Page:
We arrive in Tan-Tan from Agadir, some 350 km to the south, along the Atlantic coast. The town is between two wadis that flow into the ocean: Oued Draa and Oued Chebika, bordered by dunes where it is not uncommon to see pink flamingos and other migratory birds. 25 km west of the city, also in the province of Tan-Tan, a second city has developed along the Atlantic Ocean. The people known the city Ouatia also as’Tan-Tan Plage’. It is home to fishing and merchant ports, industrial fish processing plants, and a large beach. The origin of the name of the town, or rather the place ‘Tan-Tan’, given by the nomads, is taken from the sound of the bucket swinging at the bottom of a well.
By Максим Массалитин (Maxim Massalitin) - Flickr, CC BY-SA 2.0
Surely, Tan-Tan was the site of a well where many nomads met with their herds. An annual moussem was held not far from the present town that brought all the nomads together annually. Definitely, the seaside resort of Tan-Tan is El Ouatia Beach, a beautiful beach. The ocean is deep and the waves are treacherous. Tan-Tan is also a town of fishermen and sailors. The Draa, the long river that feeds the oases from Er-Rachidia to Ouarzazate, comes to finish its course here, joining the Atlantic. Surely, these are breathtaking landscapes, a hymn to the beauty of the great Moroccan south.
The Moussem de Tan-Tan
Photo by Edwin Steele on Flickr
The Tan-Tan Moussem is a fantasy and an annual fair. The Moussem brings together more than thirty nomadic tribes from the Sahara and other regions of northwestern Africa. It is a living testimony of the Saharawi oral and artistic culture. It was registered as Intangible Cultural Heritage in 2008 by UNESCO.For centuries, the nomadic peoples of the desert and the south of the Atlas have met here in May for trade and festivities. Every year in May, the people of the desert meet here, with their camel caravans, their traditional dances, and their crafts, to celebrate the Moussem of Tan-Tan.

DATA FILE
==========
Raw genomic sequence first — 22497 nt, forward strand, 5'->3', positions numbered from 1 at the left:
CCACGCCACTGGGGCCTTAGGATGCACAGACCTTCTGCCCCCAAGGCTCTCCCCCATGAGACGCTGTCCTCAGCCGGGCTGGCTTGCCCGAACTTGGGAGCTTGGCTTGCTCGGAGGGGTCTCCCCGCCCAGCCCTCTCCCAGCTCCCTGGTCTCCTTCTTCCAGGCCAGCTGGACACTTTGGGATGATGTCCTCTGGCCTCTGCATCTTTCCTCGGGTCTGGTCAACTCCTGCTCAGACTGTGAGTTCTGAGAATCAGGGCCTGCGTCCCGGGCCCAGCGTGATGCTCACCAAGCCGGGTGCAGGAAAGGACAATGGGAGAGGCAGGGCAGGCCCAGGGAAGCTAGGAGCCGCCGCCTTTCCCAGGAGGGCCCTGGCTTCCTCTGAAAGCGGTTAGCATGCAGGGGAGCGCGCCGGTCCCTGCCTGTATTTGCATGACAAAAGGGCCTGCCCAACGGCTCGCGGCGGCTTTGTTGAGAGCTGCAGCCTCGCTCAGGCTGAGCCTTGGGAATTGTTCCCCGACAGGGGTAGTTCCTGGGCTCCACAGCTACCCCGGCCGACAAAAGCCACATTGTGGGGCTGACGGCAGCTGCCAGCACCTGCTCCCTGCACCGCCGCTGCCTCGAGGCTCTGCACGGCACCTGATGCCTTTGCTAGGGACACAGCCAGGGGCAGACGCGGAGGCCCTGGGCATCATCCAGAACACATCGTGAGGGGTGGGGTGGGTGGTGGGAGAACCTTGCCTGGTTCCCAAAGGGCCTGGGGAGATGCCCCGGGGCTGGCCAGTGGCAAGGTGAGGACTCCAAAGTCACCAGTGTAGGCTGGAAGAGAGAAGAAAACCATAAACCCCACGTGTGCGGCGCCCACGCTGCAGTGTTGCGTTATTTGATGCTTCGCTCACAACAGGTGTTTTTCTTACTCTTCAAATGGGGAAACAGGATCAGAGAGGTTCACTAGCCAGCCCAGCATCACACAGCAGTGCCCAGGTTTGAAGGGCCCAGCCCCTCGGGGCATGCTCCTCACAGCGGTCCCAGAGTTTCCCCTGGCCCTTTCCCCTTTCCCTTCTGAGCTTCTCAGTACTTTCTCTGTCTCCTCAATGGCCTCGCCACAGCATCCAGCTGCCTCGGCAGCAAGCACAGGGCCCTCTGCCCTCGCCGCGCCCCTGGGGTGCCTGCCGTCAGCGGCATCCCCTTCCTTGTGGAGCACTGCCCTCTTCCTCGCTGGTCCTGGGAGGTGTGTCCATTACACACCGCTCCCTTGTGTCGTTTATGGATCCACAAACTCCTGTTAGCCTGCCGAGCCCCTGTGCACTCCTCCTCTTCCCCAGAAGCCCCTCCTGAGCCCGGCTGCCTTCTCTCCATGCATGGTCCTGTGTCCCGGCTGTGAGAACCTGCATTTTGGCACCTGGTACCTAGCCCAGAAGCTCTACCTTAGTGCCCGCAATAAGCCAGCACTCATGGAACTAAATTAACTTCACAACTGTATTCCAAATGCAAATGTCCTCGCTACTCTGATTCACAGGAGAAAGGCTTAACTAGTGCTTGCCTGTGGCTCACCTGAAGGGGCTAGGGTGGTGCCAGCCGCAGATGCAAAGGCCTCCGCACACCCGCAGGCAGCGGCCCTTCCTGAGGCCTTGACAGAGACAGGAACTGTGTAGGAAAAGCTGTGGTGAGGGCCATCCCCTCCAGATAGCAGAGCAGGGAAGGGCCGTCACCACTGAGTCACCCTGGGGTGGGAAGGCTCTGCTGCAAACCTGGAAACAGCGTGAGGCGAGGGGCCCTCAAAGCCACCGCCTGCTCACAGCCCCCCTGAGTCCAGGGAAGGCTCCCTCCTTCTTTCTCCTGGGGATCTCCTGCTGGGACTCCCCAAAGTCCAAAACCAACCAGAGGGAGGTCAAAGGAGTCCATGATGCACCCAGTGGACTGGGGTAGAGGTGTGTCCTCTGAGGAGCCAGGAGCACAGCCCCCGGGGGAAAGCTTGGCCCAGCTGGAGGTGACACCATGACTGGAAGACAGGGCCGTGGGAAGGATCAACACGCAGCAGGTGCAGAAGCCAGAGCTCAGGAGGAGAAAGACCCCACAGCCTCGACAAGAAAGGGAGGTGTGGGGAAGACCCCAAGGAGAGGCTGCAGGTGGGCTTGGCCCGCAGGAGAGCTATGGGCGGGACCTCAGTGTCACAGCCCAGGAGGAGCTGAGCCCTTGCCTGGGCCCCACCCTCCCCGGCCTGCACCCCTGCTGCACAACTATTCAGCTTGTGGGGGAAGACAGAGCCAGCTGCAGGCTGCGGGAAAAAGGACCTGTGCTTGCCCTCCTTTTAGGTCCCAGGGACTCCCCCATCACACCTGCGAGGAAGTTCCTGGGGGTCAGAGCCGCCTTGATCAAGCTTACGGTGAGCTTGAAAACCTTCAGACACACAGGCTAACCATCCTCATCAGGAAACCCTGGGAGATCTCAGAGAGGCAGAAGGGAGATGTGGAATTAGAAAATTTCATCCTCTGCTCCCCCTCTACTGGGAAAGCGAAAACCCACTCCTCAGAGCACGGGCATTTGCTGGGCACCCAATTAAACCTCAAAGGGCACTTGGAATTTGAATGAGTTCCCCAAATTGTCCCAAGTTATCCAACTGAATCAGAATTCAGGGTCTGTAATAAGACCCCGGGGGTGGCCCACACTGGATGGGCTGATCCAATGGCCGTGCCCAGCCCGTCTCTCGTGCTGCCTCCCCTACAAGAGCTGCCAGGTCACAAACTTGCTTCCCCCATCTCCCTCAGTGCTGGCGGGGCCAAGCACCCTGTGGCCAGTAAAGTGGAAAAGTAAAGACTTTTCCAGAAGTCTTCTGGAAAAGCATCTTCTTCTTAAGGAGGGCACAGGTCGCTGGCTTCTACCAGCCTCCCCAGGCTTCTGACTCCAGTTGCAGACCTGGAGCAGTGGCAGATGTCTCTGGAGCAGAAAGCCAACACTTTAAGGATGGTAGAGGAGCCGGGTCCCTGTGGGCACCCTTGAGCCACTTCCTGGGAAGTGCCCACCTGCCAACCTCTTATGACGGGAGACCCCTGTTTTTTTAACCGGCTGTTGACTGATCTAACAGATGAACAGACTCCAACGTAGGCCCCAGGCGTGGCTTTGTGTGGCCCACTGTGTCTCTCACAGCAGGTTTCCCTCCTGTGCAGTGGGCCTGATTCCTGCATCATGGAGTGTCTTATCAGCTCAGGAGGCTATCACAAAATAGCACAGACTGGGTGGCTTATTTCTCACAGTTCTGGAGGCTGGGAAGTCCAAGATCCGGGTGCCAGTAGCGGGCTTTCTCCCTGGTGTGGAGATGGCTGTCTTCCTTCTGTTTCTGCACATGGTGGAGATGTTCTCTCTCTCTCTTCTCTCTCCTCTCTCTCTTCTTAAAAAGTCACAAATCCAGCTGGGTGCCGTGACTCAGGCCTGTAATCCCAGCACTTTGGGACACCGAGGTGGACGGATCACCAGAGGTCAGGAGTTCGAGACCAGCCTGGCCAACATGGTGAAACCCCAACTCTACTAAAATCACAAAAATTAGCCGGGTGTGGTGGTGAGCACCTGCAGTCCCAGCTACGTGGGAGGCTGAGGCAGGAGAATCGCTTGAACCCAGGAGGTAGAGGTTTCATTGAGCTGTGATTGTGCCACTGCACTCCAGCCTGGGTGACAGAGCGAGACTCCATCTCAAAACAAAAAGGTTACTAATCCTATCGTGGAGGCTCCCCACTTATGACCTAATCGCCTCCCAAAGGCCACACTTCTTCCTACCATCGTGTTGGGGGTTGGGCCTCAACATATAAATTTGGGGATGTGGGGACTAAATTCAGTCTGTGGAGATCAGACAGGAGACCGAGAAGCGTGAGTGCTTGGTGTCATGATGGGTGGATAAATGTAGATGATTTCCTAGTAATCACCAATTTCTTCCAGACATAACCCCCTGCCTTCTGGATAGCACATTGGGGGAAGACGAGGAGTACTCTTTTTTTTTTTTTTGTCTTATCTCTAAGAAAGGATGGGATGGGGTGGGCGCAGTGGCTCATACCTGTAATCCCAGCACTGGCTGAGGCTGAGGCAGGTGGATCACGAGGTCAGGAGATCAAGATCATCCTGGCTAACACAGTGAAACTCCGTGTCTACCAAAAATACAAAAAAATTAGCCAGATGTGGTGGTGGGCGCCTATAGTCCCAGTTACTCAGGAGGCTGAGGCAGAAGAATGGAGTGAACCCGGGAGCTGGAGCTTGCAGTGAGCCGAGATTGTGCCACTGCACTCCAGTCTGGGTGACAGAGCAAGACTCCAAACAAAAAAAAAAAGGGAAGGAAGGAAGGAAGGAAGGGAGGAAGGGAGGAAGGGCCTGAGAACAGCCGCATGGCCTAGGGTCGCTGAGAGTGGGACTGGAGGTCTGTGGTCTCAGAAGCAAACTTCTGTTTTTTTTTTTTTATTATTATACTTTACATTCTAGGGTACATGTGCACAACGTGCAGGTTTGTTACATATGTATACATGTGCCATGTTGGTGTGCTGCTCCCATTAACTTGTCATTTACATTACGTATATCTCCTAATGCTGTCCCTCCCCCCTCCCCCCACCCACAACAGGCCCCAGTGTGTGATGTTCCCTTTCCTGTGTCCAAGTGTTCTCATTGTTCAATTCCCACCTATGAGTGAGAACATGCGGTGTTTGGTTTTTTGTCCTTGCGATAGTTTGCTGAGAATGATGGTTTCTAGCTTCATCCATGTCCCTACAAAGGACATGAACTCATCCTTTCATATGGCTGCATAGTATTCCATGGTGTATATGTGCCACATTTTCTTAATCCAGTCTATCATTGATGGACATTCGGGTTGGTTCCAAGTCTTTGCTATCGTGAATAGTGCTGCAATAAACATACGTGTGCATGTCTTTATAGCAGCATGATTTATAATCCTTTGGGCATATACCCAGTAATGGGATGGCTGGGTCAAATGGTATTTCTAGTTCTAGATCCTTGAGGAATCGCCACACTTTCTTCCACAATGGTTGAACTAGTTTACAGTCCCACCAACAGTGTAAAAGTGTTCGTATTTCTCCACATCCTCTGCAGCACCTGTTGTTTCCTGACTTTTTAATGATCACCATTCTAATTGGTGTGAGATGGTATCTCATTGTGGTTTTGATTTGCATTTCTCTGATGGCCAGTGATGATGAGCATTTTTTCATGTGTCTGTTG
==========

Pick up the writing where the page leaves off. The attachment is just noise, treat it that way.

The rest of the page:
Between the Atlantic and the sandy immensities, the world of the ‘blue men’ shows its many colours. It is a whirlwind of dancing, singing, and riding, astride huge camels or fancy horses. Today, most of these peoples are settled, but the moussem revives the nomadic tradition. To receive delegations of guests from all over the world, people set up a Bedouin tent camp at Chbika lagoon. Large birds inhabit the beaches on misty mornings. Unforgettable sensations given by these are magical nights and dawns at the end of the world. Brown canvas tents accommodate families during the festival week, reviving the era of the great migrations. Berbers dressed in white, Sahrawis dressed in blue, bring the cultural heritage of southern Morocco to life in this extraordinary celebration.